It's a lesser-known fact about photographer Camille McMillan that he loves the moto as much as he loves the push bike. So when we asked him to join our Morocco adventure there was no possibility that a cheap flight to Marrakech would suffice. Instead he turned the 'job' into a 5,000km escapade on his big bad KTM. And all those hours in the saddle gave him plenty of time to have some interesting thoughts about the similarities and differences between the motorcycle and the bicycle. Here is part one of MotoCamille's Moto To Morocco journey.
I was keen to get to the shoot on my bike, do a long ride. I love the long haul and it's been a few years since I have done a whopper. I am all about the journey, roads and non-places. The long journey can strip one down to the essentials of life thinking. I love that.
We who roll on two wheels share many things. I was a bicycle rider, a ‘Bikie’, now I'm a motorcyclist, a ‘Biker’ and I’m often trying to locate that common ground.
Some Bikies are also Bikers, but its not that many and I often get the feeling there is more respect for the Bikie from the Biker than from the Bikie toward the Biker. How often have I seen the middle aged Biker high fiving at the top of a Col with a Bikie looking on in distain.
‘Whats the celebration? That's easy! Anyone could do that...', Bikie feeling morally pleased with themselves in their pedal drunk endorphin chemical haze. But Bikies often forget, the thing about cycling is that it's a great leveller ... anyone can do it. The more you do it, the better you get.
Is there more value in riding the pedal powered bicycle for your pleasure leisure up a mountain pass than riding the moto? No, it's just journey. Often at the top of cols as I watch the Bikers high five and the Bikies take iPhone pictures, I imagine there is an Alpinist high above us, looking down on us wondering why all these cyclists are so pleased with themselves for going over the lowest and easiest route over a mountain.
As cyclists, we have common grounds. We are cousins, brothers/sisters from another mother on two wheels.
We have a direct contact with the road. We cyclists have something the car and truck drivers don’t seem to have. We see and feel the texture of the road, the hard going concrete roads, the smooth tarmac, the rutted surface from a snow plough, the dreaded pothole, gravel, and we respect that camber of the road. A left turn is our most perilous time. We look out for the smell of diesel on the road. The smell of rain, roadkill, pine trees. It's a visceral thing two wheels.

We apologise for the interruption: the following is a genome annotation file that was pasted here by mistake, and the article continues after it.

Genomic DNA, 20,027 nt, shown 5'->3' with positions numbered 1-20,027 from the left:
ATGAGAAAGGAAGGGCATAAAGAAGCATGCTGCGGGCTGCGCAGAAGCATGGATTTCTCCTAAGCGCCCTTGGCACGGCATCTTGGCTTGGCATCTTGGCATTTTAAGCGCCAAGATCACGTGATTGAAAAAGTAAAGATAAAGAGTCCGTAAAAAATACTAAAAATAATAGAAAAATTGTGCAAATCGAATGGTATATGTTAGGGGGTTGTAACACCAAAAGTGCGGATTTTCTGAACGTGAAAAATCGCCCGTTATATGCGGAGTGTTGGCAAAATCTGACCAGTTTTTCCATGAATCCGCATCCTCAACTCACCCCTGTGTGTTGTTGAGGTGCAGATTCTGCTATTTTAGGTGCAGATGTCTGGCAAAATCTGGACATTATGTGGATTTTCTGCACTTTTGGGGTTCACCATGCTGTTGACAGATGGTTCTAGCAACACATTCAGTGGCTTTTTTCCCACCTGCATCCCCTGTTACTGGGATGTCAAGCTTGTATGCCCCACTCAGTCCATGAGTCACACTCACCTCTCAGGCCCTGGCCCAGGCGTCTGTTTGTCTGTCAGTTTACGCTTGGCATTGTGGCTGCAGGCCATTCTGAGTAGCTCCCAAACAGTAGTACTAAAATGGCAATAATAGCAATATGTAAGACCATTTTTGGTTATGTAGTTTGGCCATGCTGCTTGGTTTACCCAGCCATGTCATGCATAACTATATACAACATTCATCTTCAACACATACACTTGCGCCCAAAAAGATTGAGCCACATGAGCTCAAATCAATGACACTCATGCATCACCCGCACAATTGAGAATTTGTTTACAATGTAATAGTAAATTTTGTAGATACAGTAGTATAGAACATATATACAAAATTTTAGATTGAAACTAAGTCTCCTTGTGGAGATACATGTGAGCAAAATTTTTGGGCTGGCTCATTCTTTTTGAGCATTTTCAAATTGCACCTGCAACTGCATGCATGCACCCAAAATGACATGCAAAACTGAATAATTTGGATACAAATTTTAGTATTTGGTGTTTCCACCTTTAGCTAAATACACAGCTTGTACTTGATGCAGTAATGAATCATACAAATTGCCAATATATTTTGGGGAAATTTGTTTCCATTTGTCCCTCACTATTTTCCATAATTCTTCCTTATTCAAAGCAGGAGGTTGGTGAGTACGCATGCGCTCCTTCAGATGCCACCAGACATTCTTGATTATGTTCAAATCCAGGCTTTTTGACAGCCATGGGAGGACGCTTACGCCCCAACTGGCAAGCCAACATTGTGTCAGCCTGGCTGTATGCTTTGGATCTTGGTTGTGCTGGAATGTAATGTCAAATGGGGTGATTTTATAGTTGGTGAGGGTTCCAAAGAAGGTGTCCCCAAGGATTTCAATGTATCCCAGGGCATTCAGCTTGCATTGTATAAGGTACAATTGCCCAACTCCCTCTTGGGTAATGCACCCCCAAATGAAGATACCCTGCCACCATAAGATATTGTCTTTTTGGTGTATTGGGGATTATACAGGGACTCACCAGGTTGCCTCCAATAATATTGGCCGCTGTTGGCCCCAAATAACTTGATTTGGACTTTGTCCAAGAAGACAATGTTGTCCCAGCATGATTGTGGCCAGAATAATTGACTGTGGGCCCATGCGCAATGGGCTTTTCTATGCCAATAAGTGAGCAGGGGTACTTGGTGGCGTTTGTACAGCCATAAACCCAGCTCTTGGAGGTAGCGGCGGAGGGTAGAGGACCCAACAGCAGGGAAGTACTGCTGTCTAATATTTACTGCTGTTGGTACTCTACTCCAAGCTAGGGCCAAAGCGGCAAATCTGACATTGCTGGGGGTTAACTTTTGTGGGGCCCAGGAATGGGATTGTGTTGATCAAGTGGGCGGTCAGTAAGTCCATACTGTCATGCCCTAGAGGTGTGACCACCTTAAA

The biggest experience we share, us cyclists, is the weather. Our exposure to the elements. Rain, ice and wind are not our friends, but very much part of the experience of the journey.
There is a big difference however, and when I say big, I mean it. Things happen faster on the moto. The surface of the road, traffic situations and temperatures are all exaggerated, amplified if you will. The smell of diesel on a road is enough to put the fear in any Biker, new or veteran. The speed and fear is greater on a moto. Yes sure, a 50 year old truck hacking toward you on the wrong side of the road is a life reaffirming experience be it on moto or bicycle. It's just that the speeds are not the same. As a kid I used to practice falling off my bicycle so I would roll and not put out my collarbone snapping arm. That practice is not going to happen on a moto.
With the increase in speed is the increase in elements... if it's raining when you're on a bicycle, the rain is twice as hard on the moto. If you're cold on a bicycle you're way colder on a moto. In fact, the ‘Bikie’ doesn't know that much about the cold. This marketing myth, I would like to bust right now... the Biker knows the cold like no other. I have known cold on the moto that has left me so cold my bones would not warm for days. If you're a Biker, then you know.
We cyclists hate the wind, the head wind, the cross wind. The wind is not our friend. On the moto, the wind is always there, but sometimes it can get you so it feels like it's trying to rip you off the bike with one hand, while trying to lift the front wheel and throw it away in another direction. The winds fingers pulling on my front wheel has given me some of my greatest ‘oh f*ck’ moments on the moto.
With this speed comes things that are not obvious to the non-Biker. On the moto I often travel through a weather system, a storm or shower. On the bicycle it is generally a passive experience, you're not traveling fast enough to travel up to or through a weather system, on a bicycle you're subject to the weather.
Obviously with greater velocity comes greater distance than that of a bicycle. For me a big day on the moto is 800kms, on a bicycle 200kms would be big. The moto gives me a better idea of journey and distance, there is generally a freedom from physicality that bicycles don't have, it's very mental. I stop when I’m mentally exhausted, the Bikie stops when they are physically exhausted. The Biker is free of the endorphin hit, it's about mental awareness and adrenalin, whereas Bikies are all about endorphins.
From my place in the south of France its 1600 km across Spain to Morocco, and then about 600 km through Morocco to the Haute Atlas. That's about 11 days riding pedal power or 3 days on the moto.
But lets face it, its three hours on the pedal bike. It's 3 hours because the pedal bike will be taken apart, put in a box and put in the hold of the aeroplane. Riding to Morocco on my moto, that's a journey, that's the trip... it underpins the experience of a destination. The pedal powered cyclist gets a disconnected experience of a ‘destination'.
Maybe that's why we middle age moto-men high five at the top of a Col, because we have journeyed 2200 km to get there.
Part Two of Moto to Morocco is just around the perfectly cambered corner...stay tuned.